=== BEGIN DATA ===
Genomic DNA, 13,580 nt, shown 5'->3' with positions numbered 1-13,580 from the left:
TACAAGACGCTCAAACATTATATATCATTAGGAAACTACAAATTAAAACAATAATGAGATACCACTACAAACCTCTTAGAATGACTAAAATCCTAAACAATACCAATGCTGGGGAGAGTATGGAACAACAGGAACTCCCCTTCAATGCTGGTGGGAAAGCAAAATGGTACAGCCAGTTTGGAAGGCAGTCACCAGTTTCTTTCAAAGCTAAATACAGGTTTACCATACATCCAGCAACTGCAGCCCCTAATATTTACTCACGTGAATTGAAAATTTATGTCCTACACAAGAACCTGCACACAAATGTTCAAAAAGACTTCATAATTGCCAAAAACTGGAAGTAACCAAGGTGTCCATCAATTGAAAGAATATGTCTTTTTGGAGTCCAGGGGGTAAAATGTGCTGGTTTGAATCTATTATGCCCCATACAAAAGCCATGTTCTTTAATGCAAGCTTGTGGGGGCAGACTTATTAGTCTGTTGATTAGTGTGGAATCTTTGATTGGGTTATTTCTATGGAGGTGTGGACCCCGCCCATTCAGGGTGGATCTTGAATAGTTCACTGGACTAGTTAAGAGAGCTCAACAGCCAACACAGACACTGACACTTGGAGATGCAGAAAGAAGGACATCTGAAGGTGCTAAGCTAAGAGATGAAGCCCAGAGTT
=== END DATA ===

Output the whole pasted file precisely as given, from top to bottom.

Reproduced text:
Genomic DNA, 13,580 nt, shown 5'->3' with positions numbered 1-13,580 from the left:
TACAAGACGCTCAAACATTATATATCATTAGGAAACTACAAATTAAAACAATAATGAGATACCACTACAAACCTCTTAGAATGACTAAAATCCTAAACAATACCAATGCTGGGGAGAGTATGGAACAACAGGAACTCCCCTTCAATGCTGGTGGGAAAGCAAAATGGTACAGCCAGTTTGGAAGGCAGTCACCAGTTTCTTTCAAAGCTAAATACAGGTTTACCATACATCCAGCAACTGCAGCCCCTAATATTTACTCACGTGAATTGAAAATTTATGTCCTACACAAGAACCTGCACACAAATGTTCAAAAAGACTTCATAATTGCCAAAAACTGGAAGTAACCAAGGTGTCCATCAATTGAAAGAATATGTCTTTTTGGAGTCCAGGGGGTAAAATGTGCTGGTTTGAATCTATTATGCCCCATACAAAAGCCATGTTCTTTAATGCAAGCTTGTGGGGGCAGACTTATTAGTCTGTTGATTAGTGTGGAATCTTTGATTGGGTTATTTCTATGGAGGTGTGGACCCCGCCCATTCAGGGTGGATCTTGAATAGTTCACTGGACTAGTTAAGAGAGCTCAACAGCCAACACAGACACTGACACTTGGAGATGCAGAAAGAAGGACATCTGAAGGTGCTAAGCTAAGAGATGAAGCCCAGAGTT